Home5GWill operators build dedicated NOCs to run private 5G for key industrial enclaves?

Will operators build dedicated NOCs to run private 5G for key industrial enclaves?

Note, this is part of a forthcoming report on operator-run private 5G enterprise NOCs. Look out for the report next month; sign up here for the upcoming webinar on carrier-run private 5G enterprise NOCs, featuring ABI Research, Radisys, Vodafone and others.

At times, during the investigation of this subject, the original premise seemed to be unreliable. The concept, entirely logical on a number of levels, that mobile network operators will seek to establish dedicated regional (‘edge)’ network operations centres (NOCs) to manage new private 5G networks on behalf of digitally-progressive industrial enclaves looked problematic. It would be just too resource intensive, the response came.

The idea, a step beyond, they would install engineers on site, at the very far edge of the cloud/network continuum, was laughed out of town. No way, Pedro, they said; big national network operators are not in the way, nor in position, to easily scale-down; the collective business model for national carriers is not designed to serve myriad different enterprises in myriad different industrial sectors, running myriad different disciplines.

“[Enterprises] don’t want a NOC; they want a self-optimizing access technology that works out-of-the-box, which they can run and manage on their own… [And] the last thing an operator wants is to put a person on site, and they don’t want to build an enterprise NOC, either. Not because a NOC is not needed, but because the enterprise doesn’t want to pay for it,” said Francis Haysom, principal analyst at Appledore Research, over in the blue corner, back in April.

Worse, Vodafone, in the red, the most candid (and strategically deliberate) operator in the business, appeared to backtrack. To be clear; the idea of regional NOCs as a discussion point came (to us) from Vodafone, during a previous conversation. The UK-based operator said it was looking to ape its model for stolen vehicle tracking, where it has established 52 operating centres across the world to liaise with car drivers, car makers, and crime agencies.

“We [are managing] mission critical [network] services today, already… But I think the model will be different. For us, we are going to need a NOC… Whether to have a dedicated enterprise NOC for mobile private networks? I don’t know. But you can imagine we will have something like that,” responded Phil Skipper, Vodafone’s group head of IoT business development, in the same report. But now, exploring the subject further, the deal is off, says Skipper.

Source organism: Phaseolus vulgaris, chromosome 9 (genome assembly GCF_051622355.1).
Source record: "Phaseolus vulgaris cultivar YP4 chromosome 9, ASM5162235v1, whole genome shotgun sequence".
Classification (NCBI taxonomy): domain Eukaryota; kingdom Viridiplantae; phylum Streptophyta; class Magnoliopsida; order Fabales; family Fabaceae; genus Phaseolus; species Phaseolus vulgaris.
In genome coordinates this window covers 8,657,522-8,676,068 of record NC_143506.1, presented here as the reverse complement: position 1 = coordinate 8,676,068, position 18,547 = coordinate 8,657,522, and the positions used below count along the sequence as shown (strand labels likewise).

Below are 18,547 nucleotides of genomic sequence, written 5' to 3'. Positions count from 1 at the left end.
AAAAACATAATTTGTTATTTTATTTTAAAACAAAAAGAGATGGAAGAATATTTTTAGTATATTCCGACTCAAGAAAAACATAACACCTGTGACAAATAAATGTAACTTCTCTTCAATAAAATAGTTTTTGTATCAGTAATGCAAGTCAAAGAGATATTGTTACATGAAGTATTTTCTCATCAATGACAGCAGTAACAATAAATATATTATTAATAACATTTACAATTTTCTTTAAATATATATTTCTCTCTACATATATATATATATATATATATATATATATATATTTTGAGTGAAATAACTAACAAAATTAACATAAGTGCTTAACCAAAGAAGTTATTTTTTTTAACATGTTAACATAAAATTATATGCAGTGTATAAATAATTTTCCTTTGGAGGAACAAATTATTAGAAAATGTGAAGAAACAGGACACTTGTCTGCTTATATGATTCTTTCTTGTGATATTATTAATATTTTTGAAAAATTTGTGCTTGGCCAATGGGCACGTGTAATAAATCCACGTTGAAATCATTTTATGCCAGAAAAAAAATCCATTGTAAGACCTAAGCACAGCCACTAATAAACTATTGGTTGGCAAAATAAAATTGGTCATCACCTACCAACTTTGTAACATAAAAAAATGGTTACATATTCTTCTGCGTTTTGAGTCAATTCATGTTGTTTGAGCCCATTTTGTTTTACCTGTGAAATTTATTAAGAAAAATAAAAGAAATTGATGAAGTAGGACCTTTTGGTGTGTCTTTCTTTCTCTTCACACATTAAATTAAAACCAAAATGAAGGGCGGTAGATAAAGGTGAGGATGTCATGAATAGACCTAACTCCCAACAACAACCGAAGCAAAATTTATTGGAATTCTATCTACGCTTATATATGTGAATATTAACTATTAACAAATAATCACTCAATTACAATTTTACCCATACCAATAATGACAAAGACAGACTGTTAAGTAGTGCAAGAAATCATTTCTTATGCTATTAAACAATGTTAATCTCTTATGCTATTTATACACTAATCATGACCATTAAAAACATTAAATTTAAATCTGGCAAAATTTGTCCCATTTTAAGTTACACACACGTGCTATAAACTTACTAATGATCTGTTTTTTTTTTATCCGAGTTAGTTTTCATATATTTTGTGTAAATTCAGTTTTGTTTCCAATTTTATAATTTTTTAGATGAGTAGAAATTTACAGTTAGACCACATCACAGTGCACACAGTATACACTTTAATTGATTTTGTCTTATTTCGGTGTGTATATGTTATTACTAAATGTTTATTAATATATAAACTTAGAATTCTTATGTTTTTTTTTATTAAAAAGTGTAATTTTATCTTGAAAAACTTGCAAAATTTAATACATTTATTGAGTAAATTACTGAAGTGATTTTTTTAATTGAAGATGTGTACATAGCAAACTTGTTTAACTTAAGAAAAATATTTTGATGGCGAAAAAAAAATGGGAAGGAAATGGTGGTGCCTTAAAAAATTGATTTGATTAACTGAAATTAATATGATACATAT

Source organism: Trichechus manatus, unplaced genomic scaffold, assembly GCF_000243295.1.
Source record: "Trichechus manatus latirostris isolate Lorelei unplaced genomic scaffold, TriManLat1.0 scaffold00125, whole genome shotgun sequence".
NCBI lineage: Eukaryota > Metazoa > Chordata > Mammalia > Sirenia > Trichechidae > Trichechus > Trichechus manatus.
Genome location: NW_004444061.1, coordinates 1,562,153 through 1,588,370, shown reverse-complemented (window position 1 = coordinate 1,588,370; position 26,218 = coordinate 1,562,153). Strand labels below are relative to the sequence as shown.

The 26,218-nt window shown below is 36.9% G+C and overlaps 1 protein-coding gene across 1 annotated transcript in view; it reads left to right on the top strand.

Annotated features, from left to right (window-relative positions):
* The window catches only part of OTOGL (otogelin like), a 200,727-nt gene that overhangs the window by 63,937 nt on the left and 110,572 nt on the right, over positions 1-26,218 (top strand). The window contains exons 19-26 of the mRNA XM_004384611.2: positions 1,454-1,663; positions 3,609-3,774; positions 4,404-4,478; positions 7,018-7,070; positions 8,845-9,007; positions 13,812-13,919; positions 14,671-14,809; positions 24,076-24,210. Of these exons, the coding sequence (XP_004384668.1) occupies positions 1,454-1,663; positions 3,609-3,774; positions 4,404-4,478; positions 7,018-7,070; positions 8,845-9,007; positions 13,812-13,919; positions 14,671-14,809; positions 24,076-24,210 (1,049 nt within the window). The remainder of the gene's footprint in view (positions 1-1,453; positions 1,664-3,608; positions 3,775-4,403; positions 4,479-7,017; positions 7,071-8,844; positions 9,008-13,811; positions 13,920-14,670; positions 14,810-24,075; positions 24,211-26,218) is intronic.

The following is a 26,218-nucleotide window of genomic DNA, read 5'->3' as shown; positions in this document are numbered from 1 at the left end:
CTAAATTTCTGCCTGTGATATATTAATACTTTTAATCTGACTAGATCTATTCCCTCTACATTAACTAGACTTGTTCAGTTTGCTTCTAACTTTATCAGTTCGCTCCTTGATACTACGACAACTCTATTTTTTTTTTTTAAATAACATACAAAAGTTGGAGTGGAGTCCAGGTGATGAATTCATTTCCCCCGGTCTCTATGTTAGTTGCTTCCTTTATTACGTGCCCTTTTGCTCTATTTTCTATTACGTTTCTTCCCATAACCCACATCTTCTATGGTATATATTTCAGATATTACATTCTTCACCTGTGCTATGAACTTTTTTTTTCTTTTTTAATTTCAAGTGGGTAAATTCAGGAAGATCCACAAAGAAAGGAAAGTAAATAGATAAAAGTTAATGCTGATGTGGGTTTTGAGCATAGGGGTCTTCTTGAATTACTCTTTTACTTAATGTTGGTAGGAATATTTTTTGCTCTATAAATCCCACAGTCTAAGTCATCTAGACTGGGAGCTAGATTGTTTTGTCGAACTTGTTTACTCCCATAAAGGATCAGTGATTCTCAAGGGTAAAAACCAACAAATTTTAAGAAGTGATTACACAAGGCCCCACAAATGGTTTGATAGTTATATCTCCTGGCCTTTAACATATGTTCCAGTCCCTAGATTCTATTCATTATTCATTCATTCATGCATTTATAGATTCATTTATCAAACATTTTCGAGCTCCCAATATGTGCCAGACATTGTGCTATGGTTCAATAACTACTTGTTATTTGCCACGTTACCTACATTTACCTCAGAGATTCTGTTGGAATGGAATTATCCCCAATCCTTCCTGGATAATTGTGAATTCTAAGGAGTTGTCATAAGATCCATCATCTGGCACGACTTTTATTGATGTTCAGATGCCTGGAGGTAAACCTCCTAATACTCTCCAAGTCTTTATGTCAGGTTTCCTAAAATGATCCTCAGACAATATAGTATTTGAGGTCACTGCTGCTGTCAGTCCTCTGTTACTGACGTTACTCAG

Vodafone will serve enterprises from a centralised NOC, with a network of support services in the field for emergency call-outs. Figuratively, Enterprise IoT Insights hunches its shoulders, and scratches its head; how, then, to write 5,000-odd words on carrier-led edge-management of 5G networks? But the thing is, looking again, Vodafone has not backtracked, actually; its position was speculative in the first instance, and its formal-sounding strategy tallies, just about.

The thing is, nothing is written, of course, because nothing is decided – which makes for more to say. (Five thousand words? No sweat.) The private 5G market is shiny-new for suppliers, just as it is for enterprises. And digging further, with Vodafone and with others, it is clear every card is on the table and every ‘thing’ is to play for. Operators will, it turns out, build dedicated NOCs to serve regional enterprises, and they will, clearly in some cases, put staff on site.

So we have a concrete story, after all, even if it remains complex, nuanced, and messy, and even if the nascent private 5G market remains hard to define. But let’s start with some ‘givens’ about the in-life management of private cellular networks, and specifically about the role of mobile operators in this run-phase discipline – after the project has been scoped and the sale negotiated (as part of the ‘sell’ phase), and the construction has been finished (in the ‘build’ phase). Let’s start with what we know for sure – or what we think we know.

To be continued… For more, look out for the report next month on operator-run private 5G enterprise NOCs; sign up here for the upcoming webinar on carrier-run private 5G enterprise NOCs, featuring ABI Research, Radisys, Vodafone and others.

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